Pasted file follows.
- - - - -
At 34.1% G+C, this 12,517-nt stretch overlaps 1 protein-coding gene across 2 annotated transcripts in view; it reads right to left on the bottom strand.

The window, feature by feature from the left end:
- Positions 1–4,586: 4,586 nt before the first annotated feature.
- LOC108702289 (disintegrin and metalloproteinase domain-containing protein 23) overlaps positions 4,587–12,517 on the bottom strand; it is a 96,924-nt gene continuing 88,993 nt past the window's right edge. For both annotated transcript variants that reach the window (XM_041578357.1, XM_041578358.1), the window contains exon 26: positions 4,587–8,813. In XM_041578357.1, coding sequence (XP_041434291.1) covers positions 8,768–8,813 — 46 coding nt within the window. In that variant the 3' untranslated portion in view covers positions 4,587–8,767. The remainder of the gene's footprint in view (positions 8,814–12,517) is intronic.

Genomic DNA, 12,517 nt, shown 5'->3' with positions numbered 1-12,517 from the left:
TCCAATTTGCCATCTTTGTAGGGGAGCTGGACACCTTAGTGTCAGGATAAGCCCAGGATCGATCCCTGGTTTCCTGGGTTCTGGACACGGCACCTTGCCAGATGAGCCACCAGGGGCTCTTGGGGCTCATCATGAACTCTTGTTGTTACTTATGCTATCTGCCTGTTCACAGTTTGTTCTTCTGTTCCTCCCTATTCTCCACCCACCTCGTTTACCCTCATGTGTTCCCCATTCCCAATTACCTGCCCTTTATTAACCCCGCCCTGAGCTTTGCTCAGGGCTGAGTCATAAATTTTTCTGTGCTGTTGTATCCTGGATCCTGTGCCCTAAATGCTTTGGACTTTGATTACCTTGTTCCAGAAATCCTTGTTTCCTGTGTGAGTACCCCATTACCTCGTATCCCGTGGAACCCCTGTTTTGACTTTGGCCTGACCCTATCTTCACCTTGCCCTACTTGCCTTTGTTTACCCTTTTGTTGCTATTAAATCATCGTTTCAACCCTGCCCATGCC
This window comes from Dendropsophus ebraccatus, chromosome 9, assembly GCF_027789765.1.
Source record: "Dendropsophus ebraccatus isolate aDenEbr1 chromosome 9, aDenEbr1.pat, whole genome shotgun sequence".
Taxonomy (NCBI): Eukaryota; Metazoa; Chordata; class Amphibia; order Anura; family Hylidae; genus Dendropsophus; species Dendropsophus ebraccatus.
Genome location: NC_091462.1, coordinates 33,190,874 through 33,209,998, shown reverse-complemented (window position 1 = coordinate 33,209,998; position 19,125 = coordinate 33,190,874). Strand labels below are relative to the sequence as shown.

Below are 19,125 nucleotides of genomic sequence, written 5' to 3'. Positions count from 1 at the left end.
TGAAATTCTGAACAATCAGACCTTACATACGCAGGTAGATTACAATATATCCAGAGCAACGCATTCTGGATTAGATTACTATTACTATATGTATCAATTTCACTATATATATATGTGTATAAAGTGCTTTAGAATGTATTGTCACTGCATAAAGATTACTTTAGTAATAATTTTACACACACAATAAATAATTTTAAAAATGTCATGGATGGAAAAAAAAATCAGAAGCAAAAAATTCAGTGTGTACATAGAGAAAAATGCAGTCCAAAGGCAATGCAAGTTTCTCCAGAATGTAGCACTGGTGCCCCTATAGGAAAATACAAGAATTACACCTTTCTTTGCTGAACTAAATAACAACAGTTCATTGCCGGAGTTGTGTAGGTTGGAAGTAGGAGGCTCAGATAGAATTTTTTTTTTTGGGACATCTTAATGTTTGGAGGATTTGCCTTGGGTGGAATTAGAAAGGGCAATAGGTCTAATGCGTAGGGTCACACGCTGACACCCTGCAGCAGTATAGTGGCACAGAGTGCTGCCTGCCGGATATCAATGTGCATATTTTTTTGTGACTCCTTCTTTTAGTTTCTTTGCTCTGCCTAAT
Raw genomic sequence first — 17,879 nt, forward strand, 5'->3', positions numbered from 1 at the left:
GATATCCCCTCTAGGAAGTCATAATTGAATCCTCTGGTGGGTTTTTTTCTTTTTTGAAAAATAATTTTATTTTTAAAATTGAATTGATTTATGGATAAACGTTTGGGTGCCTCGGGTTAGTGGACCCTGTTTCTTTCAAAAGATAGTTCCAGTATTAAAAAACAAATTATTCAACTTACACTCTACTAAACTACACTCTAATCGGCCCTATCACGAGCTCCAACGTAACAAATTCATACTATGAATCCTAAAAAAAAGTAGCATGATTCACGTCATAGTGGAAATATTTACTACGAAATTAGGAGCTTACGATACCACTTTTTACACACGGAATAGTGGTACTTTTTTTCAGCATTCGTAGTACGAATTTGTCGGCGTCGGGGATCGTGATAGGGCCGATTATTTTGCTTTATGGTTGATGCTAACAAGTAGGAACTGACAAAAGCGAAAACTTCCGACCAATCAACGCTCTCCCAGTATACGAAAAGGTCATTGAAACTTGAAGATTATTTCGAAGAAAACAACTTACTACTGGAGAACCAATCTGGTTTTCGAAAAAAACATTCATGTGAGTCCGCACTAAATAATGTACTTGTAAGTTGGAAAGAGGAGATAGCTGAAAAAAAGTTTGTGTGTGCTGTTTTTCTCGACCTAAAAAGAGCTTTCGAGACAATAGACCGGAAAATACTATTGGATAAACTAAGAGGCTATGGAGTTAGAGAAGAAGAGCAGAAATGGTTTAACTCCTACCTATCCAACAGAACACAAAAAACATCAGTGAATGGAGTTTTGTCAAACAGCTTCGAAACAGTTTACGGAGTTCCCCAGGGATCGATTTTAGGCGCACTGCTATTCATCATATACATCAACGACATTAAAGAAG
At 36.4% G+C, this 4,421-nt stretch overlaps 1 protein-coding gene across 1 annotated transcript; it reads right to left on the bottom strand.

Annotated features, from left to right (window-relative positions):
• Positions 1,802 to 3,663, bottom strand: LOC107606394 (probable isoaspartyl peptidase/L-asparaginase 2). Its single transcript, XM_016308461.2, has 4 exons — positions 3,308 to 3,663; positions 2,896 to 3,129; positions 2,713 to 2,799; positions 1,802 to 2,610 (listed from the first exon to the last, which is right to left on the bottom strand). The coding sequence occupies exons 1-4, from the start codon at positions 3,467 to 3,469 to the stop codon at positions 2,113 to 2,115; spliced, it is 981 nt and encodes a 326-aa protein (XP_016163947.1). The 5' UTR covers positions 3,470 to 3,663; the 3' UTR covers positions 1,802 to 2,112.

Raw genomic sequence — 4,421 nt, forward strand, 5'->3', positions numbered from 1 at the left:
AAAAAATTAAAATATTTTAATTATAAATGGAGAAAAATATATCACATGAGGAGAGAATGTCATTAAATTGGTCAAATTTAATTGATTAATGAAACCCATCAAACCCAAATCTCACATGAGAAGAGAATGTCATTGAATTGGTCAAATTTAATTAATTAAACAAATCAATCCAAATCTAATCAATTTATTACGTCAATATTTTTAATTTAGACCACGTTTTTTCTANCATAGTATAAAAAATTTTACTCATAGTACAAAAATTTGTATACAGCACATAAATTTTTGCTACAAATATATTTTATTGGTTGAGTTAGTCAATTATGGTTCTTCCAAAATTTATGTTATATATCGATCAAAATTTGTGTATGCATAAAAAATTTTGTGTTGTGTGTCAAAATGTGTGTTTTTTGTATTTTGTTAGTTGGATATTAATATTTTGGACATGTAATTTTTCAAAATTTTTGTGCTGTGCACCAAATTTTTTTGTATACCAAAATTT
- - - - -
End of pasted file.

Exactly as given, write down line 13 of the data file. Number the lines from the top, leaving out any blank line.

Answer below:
Raw genomic sequence first — 17,879 nt, forward strand, 5'->3', positions numbered from 1 at the left: